Editor's note: Is enterprise data center virtualization the enemy of cloud providers? It can certainly seem that way, but providers shouldn't turn their backs on enterprises that are choosing to build virtualized data centers rather than adopting cloud strategies. In the second part of this two-part tip, Frost & Sullivan's Lynda Stadtmueller explains how providers can tackle the issue. Don't miss part one, "
How virtualized data centers are inhibiting cloud adoption."
Infrastructure as a Service (IaaS) adoption is losing to virtual data center deployments, but the good news for cloud service providers is that the market will change in a few years. It won't be long before virtualized data centers fill to capacity and aging infrastructure can no longer be coaxed to perform. In five years, over 90% of businesses expect to be using both virtualization and IaaS, according to a recent Frost & Sullivan survey.
Rather than ignoring or attempting to displace the on-premises infrastructure, cloud providers should focus their efforts on enabling hybrid environments.
This timeline gives cloud providers three choices:
- They can target non-virtualizers -- something that will be harder to do, however, as virtualization penetration reaches close to 100% in the next five years.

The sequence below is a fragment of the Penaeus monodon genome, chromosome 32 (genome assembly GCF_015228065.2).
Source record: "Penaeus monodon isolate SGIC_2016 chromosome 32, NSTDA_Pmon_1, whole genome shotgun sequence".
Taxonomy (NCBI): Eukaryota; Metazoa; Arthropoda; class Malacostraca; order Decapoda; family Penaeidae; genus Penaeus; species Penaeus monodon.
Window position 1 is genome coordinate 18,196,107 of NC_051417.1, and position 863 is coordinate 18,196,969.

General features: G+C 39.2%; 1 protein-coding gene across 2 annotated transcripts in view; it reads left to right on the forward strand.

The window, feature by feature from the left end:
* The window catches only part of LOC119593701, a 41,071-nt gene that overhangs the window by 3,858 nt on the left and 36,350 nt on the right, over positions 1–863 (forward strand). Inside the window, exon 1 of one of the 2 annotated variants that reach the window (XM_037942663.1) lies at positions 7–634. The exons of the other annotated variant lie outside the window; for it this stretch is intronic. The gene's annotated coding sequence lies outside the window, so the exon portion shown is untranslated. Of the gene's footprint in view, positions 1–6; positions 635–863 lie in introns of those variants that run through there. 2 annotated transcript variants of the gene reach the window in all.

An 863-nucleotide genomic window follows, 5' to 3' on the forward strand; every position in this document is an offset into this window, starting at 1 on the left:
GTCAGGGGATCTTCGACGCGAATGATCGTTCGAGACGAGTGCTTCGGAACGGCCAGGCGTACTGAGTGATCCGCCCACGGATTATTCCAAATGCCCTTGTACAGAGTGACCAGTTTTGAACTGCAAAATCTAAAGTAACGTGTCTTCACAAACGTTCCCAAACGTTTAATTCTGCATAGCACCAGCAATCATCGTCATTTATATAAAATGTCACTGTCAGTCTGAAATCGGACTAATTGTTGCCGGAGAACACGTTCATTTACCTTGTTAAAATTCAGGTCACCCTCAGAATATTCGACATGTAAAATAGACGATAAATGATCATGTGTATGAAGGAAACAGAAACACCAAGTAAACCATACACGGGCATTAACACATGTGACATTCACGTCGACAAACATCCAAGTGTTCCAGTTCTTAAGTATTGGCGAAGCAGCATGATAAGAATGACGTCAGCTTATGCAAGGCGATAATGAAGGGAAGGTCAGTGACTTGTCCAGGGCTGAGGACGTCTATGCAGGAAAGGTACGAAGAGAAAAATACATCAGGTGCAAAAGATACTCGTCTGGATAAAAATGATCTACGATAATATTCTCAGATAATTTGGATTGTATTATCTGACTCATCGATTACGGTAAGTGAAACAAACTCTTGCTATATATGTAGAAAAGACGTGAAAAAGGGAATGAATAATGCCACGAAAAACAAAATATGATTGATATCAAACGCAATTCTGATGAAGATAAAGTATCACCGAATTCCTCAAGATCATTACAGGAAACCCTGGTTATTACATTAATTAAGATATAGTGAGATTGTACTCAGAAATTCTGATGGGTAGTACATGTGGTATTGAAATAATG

- They can revise their business plans downward to reflect a surge in demand to two to five years, when large percentages of enterprises seek to replace virtualized infrastructure.
- Or, they can start now to expand their purviews and portfolios to address current and future needs of enterprises with a full IT solution.
This third option reflects the successful approach taken by cloud providers with roots in IT, including IBM, HP and Fujitsu. It starts with an understanding that the private data center is and will continue to be an important part of enterprise data center strategies. Rather than ignoring or attempting to displace the on-premises infrastructure, cloud providers should focus their efforts on enabling comprehensive hybrid environments that comprise traditional and virtualized data centers as well as private, public and hybrid clouds.
Cloud providers can also provide consulting services to enterprises that have recently virtualized their private data centers. According to the Frost & Sullivan survey, 72% of businesses expect to turn to an external source for assistance in developing and implementing a data center and cloud strategy. Enterprises do not have experienced cloud technicians on staff, nor do they have the time and resources to do necessary research. Instead, they are willing to pay for managed and professional services to help them with critical, strategic tasks: security and risk assessments, strategy development, migration and implementation, and ongoing management.
Cloud service providers have an opportunity to earn the trust of enterprises, even those that are not currently in the market for cloud services. Providers that ignore them now cede that future business to a competitor.
About the author
Lynda Stadtmueller is program director for Cloud Computing Services Research at Stratecast, a division of Frost & Sullivan.
This was first published in December 2012